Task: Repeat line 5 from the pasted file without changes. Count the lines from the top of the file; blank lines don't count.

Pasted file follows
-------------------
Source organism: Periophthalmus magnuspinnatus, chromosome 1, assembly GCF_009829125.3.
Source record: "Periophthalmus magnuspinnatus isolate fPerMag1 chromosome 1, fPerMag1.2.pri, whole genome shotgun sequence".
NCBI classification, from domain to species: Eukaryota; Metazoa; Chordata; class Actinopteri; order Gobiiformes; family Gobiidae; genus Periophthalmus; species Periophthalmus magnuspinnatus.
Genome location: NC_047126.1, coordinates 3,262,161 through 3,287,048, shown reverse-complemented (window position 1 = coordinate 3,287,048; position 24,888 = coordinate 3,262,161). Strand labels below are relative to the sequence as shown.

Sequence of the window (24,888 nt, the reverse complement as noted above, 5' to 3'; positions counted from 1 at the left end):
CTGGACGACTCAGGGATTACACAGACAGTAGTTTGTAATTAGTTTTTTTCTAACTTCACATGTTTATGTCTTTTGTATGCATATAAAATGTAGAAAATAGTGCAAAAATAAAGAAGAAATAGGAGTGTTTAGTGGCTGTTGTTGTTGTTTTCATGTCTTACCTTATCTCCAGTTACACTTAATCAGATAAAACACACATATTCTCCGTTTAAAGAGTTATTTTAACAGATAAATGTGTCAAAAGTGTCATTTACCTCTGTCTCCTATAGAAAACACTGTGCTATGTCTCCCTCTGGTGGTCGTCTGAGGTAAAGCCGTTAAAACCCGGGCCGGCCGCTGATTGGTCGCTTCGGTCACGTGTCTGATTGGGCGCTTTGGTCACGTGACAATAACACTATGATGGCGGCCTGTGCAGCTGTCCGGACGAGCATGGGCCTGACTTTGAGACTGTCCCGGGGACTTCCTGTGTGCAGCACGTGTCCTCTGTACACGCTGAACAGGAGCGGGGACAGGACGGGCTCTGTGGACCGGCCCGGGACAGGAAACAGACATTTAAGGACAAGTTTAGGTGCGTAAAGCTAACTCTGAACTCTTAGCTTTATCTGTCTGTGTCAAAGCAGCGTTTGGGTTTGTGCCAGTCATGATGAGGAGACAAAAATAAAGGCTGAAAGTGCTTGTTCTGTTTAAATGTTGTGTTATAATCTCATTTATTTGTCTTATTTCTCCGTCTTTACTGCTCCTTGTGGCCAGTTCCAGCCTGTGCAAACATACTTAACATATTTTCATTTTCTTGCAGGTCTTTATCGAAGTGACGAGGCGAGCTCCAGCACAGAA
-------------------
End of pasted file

Sequence of the window (24,888 nt, the reverse complement as noted above, 5' to 3'; positions counted from 1 at the left end):